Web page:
From the Publisher
The following review appeared in CHOICE:
The following review appeared in the September '98 issue of CHOICE:
"Jackson's book is a wonderfully personal and aesthetic account of the Chinese tradition of footbinding, by an author who writes with verve, sympathy for her interest, and the journalist's ability to capture a reader's interest. There are ten chapters describing many aspects of shoe construction, usage and ornamentation, details concerning binding and traditions followed by Chinese ethnic groups, attitudes of men toward the footbinding practice, and in general virtually all the topics and questions that would come to a Western mind when presented with this subject. This is no psychological analysis or gender issue tract, but rather a presentation of the subject by a skilled writer..." --L.G. Kavaljian, California State University, Sacramento
From the Author
Tens of millions of women did it,. No one talked about it.
This book was the result of questions asked through the years, following my national lectures on antique Chinese clothing and customs. The majority of the questions asked concerned the 1,000 year old Chinese custom of Han Chinese women binding little girl's feet at about the age of six. People had heard vague references to the custom, but knew nothing really about it. And the little one heard about footbinding was usually incorrect information. It wasn't true that only the rich bound. It wasn't true that women with bound feet were completely limited in their activities. They could climb mountains, plough the fields, work 14 hour days in the rice fields on three or four inch feet, and tens of millions of them did. Americans of Chinese descent asked the most questions. Their mothers or grandmothers had tiny bound lotus feet. But they never were allowed to see them. And the subject was never discussed.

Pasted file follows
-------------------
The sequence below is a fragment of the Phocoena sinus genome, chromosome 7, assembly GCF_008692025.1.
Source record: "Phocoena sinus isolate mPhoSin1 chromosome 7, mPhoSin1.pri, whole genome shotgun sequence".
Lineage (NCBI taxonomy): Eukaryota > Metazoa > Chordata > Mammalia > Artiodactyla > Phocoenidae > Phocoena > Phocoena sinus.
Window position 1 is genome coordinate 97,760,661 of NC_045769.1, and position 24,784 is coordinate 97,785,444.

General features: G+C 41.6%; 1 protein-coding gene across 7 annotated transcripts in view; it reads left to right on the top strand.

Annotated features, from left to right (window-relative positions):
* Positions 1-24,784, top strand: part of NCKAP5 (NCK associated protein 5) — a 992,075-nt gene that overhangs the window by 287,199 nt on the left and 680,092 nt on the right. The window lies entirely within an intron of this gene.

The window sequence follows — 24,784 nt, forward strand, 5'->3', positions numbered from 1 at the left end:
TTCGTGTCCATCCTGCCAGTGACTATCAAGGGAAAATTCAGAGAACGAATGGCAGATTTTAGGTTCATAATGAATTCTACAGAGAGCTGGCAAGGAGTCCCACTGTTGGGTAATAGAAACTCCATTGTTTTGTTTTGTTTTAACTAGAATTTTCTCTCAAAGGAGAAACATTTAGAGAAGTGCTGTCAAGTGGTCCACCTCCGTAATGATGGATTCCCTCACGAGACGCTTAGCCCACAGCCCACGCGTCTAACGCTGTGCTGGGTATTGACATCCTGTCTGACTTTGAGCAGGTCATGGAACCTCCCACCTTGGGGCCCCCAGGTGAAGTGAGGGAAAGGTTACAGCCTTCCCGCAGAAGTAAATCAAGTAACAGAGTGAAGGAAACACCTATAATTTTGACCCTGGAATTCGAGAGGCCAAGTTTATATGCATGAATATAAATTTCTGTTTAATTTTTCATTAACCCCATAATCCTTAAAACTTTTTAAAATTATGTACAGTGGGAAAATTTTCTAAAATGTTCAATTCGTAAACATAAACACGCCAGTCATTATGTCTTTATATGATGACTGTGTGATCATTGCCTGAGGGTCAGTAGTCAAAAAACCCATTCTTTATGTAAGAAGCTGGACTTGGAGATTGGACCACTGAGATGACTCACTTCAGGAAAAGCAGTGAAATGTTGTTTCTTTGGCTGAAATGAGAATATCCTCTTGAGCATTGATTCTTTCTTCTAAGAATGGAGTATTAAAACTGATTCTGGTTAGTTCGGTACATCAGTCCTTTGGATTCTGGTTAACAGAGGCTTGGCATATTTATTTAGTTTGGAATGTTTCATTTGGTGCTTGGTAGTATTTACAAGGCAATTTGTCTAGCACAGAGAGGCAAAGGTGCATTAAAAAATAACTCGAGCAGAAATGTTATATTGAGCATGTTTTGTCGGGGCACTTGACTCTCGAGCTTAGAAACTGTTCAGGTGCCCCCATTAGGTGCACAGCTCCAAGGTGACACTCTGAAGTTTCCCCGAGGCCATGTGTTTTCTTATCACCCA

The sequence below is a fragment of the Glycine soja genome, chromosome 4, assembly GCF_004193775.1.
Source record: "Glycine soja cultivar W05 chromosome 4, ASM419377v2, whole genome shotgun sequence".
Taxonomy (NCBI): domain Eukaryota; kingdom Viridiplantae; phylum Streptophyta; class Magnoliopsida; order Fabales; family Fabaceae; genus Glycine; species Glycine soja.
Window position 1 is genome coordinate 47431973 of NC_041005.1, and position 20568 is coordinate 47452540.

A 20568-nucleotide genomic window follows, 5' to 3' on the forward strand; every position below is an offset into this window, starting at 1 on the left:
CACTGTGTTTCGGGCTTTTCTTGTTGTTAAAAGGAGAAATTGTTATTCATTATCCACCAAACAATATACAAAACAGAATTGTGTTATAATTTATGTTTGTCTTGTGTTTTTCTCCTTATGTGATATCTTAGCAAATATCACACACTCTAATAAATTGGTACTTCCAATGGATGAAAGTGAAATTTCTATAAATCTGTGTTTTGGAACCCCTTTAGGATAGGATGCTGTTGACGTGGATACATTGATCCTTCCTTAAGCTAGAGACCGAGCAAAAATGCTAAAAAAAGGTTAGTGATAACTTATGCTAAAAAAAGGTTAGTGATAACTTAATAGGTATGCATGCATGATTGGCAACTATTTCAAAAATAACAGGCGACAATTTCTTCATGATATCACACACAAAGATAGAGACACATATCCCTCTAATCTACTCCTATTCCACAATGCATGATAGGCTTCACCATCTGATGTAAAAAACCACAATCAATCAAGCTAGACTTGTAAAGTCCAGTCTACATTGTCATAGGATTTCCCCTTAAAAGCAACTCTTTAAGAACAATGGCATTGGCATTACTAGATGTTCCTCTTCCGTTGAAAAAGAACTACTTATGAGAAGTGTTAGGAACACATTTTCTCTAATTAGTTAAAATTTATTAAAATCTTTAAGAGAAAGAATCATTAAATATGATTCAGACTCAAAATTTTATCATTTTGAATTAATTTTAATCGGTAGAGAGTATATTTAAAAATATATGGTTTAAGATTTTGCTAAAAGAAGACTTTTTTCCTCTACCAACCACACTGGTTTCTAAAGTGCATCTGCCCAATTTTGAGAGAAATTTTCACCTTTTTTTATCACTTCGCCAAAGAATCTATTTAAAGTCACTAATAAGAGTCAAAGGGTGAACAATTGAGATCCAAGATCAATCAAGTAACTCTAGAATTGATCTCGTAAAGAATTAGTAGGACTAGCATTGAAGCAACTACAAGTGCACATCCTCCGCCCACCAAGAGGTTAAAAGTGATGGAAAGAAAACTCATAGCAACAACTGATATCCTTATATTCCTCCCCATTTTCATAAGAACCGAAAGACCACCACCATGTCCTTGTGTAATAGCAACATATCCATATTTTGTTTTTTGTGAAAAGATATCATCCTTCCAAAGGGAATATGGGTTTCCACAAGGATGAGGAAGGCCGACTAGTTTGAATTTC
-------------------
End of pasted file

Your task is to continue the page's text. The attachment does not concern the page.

In addition to the history of the custom of footbinding, I was quite fascinated by the beautiful little embroidered slippers the women made to hide their misshapen feet. All the beauty and fantasy these women might feel, but had no other way of expressing in their difficult lives, could be expressed in the embroidered images they created on their little shoes.
My research led to exotic sexual practices most foreign to our western thinking that involved the tiny feet, as well as wonderful myths concerning the beginnings of footbinding, to beautiful works of art portraying the women with three inch golden lotus feet and shoes, and so many other intriguing directions, that I felt it must go beyond my lectures. My research must be incorporated into a book. And so six years of research became SPLENDID SLIPPERS - A THOUSAND YEARS OF AN EROTIC TRADITION